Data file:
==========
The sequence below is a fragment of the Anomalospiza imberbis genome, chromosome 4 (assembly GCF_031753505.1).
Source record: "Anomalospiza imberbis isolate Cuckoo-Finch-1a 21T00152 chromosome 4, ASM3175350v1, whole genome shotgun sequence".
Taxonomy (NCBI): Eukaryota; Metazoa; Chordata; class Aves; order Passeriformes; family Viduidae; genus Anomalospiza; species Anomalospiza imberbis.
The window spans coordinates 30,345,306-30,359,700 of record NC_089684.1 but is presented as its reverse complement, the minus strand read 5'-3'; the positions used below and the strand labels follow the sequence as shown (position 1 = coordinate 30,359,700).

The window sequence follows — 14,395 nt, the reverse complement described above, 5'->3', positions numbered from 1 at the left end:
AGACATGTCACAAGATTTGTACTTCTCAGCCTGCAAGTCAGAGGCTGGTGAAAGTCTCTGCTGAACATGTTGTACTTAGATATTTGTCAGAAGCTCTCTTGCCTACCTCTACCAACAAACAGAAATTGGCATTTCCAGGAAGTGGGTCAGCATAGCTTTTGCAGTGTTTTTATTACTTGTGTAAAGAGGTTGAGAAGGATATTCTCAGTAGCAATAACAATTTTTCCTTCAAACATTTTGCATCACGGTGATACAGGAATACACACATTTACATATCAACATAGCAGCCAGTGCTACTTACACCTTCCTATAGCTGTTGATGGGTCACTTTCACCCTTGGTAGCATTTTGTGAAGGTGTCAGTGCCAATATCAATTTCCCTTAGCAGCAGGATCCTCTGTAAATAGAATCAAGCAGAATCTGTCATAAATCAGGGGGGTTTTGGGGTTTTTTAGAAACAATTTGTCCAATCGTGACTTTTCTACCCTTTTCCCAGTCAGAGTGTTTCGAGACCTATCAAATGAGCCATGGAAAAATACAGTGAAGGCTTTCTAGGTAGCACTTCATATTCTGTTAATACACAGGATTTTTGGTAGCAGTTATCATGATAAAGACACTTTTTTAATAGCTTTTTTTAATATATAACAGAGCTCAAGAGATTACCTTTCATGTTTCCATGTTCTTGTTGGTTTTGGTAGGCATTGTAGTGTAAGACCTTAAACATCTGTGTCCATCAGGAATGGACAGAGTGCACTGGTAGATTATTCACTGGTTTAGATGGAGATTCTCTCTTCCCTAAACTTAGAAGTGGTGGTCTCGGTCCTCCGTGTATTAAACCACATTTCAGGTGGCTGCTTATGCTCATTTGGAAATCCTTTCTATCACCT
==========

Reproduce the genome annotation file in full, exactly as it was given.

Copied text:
The sequence below is a fragment of the Anomalospiza imberbis genome, chromosome 4 (assembly GCF_031753505.1).
Source record: "Anomalospiza imberbis isolate Cuckoo-Finch-1a 21T00152 chromosome 4, ASM3175350v1, whole genome shotgun sequence".
Taxonomy (NCBI): Eukaryota; Metazoa; Chordata; class Aves; order Passeriformes; family Viduidae; genus Anomalospiza; species Anomalospiza imberbis.
The window spans coordinates 30,345,306-30,359,700 of record NC_089684.1 but is presented as its reverse complement, the minus strand read 5'-3'; the positions used below and the strand labels follow the sequence as shown (position 1 = coordinate 30,359,700).

The window sequence follows — 14,395 nt, the reverse complement described above, 5'->3', positions numbered from 1 at the left end:
AGACATGTCACAAGATTTGTACTTCTCAGCCTGCAAGTCAGAGGCTGGTGAAAGTCTCTGCTGAACATGTTGTACTTAGATATTTGTCAGAAGCTCTCTTGCCTACCTCTACCAACAAACAGAAATTGGCATTTCCAGGAAGTGGGTCAGCATAGCTTTTGCAGTGTTTTTATTACTTGTGTAAAGAGGTTGAGAAGGATATTCTCAGTAGCAATAACAATTTTTCCTTCAAACATTTTGCATCACGGTGATACAGGAATACACACATTTACATATCAACATAGCAGCCAGTGCTACTTACACCTTCCTATAGCTGTTGATGGGTCACTTTCACCCTTGGTAGCATTTTGTGAAGGTGTCAGTGCCAATATCAATTTCCCTTAGCAGCAGGATCCTCTGTAAATAGAATCAAGCAGAATCTGTCATAAATCAGGGGGGTTTTGGGGTTTTTTAGAAACAATTTGTCCAATCGTGACTTTTCTACCCTTTTCCCAGTCAGAGTGTTTCGAGACCTATCAAATGAGCCATGGAAAAATACAGTGAAGGCTTTCTAGGTAGCACTTCATATTCTGTTAATACACAGGATTTTTGGTAGCAGTTATCATGATAAAGACACTTTTTTAATAGCTTTTTTTAATATATAACAGAGCTCAAGAGATTACCTTTCATGTTTCCATGTTCTTGTTGGTTTTGGTAGGCATTGTAGTGTAAGACCTTAAACATCTGTGTCCATCAGGAATGGACAGAGTGCACTGGTAGATTATTCACTGGTTTAGATGGAGATTCTCTCTTCCCTAAACTTAGAAGTGGTGGTCTCGGTCCTCCGTGTATTAAACCACATTTCAGGTGGCTGCTTATGCTCATTTGGAAATCCTTTCTATCACCT